Category: Main Slate

March 18, 2010 / / Main Slate

Big Fish – 2003 – dir. Tim Burton

Tim Burton’s Big Fish is an homage to everything that we were, everything that we are, and everything that we will be.  What really bakes your noodle is the reveal that it’s all happening, every moment, all at once.

Based on the novel by mythology enthusiast Daniel Wallace (watch for a cameo of Joseph Campbell’s The Hero with a Thousand Faces on Ed Bloom’s nightstand), Big Fish is a tale about everything big in our lives: the worlds of our childhood, the worlds of being in love, and the worlds of responsibility, maturity, death, and beyond.

March 2, 2010 / / Main Slate

By Melvin Cartagena

High & Low – 1963 – dir. Akira Kurosawa

The film has such assertive direction that it slips without effort from power play drama to suspense thriller to police procedural/manhunt chase to high drama. In spite of this blend of genres that for a lesser director would take three or four films to fully unravel in its complexity, this film is all Kurosawa, an assured and heady blend of action, drama and objective humanity.

February 8, 2010 / / Main Slate
February 2, 2010 / / Main Slate
January 29, 2010 / / Main Slate

By William Benker

Why Adaptations Still Work (When Done Properly).

Fantastic Mr. Fox – 2009 – dir. Wes Anderson

Adaptations of nearly forgotten children’s stories are a complicated process.  It requires certain tools, one could say, in order to “re-invent” the story in an appropriate way.  It must be done carefully, not daring too far from the original heart of the book, yet driving the narrative towards a more theatrical climax, properly combined to invigorate not only the audience, but the depth of the story.  While many other adaptations and remakes have both succeeded and failed to do this in the past decade, the stop-motion genre has invariably avoided such defeats.  Unlike recent hits Coraline & Tim Burton’s The Nightmare Before Christmas (both directed by Henry Selick,) Wes Anderson’s Fantastic Mr. Fox looks gritty, perhaps even haphazard, if fans weren’t aware of the director’s impeccable career (The style more closely resembles 1988 Czech film Alice by Jan Svankmajor). The Fantastic Mr. Fox goes beyond exploring the classic tale through a more contemporary perspective. Through the expansion of the original narrative, Anderson amalgamates the story into modern thought, meticulously transfusing both Roald Dahl’s original message and his own artistic vision, proving once again that the auteur is still at the top of his game.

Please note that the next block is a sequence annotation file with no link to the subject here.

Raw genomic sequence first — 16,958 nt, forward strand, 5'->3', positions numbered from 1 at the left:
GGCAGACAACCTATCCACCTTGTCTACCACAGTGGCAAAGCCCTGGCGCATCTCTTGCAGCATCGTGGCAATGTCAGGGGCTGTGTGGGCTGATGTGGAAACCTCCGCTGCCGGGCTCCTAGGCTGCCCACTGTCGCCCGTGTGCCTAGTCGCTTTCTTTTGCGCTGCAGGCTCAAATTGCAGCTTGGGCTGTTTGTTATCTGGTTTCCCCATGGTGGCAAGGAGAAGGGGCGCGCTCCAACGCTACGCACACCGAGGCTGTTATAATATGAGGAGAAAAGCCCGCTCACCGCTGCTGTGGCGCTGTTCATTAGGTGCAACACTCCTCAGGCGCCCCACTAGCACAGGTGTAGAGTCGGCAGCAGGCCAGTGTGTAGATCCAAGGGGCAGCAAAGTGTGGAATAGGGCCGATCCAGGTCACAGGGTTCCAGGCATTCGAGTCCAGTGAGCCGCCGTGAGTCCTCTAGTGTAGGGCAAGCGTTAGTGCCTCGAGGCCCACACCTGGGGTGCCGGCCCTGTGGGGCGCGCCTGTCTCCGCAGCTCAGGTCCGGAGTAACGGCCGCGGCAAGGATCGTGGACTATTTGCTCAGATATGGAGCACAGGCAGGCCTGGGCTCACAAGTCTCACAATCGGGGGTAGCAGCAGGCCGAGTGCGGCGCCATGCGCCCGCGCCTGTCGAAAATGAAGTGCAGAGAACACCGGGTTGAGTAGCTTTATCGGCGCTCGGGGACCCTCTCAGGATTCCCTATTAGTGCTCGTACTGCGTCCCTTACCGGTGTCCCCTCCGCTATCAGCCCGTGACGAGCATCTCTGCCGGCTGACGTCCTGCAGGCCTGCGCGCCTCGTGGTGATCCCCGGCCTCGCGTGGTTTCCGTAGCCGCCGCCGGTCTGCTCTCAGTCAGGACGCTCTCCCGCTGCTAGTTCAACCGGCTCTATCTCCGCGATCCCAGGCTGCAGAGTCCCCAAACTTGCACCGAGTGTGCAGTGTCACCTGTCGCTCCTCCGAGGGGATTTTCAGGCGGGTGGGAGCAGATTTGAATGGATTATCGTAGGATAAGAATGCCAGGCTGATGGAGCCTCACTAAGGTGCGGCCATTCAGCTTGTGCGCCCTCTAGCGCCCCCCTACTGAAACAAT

January 25, 2010 / / Main Slate

Arizona Dream – 1993 – dir. Emir Kusturica

“But what’s the point of breathing if somebody already tells you the difference between an apple and a bicycle? If I bite a bicycle and ride an apple, then I’ll know the difference.” That’s one of the first of many philosophical musings from Axel Blackmar, the searching twenty-something protagonist of Emir Kusturica’s willfully strange 1993 film Arizona Dream. It’s a statement that prepares the audience for all that comes next. That is, at least well as the audience can be prepared for all that comes next.

January 22, 2010 / / Main Slate

By Melvin Cartagena                      

The Long Goodbye – 1973 – dir. Robert Altman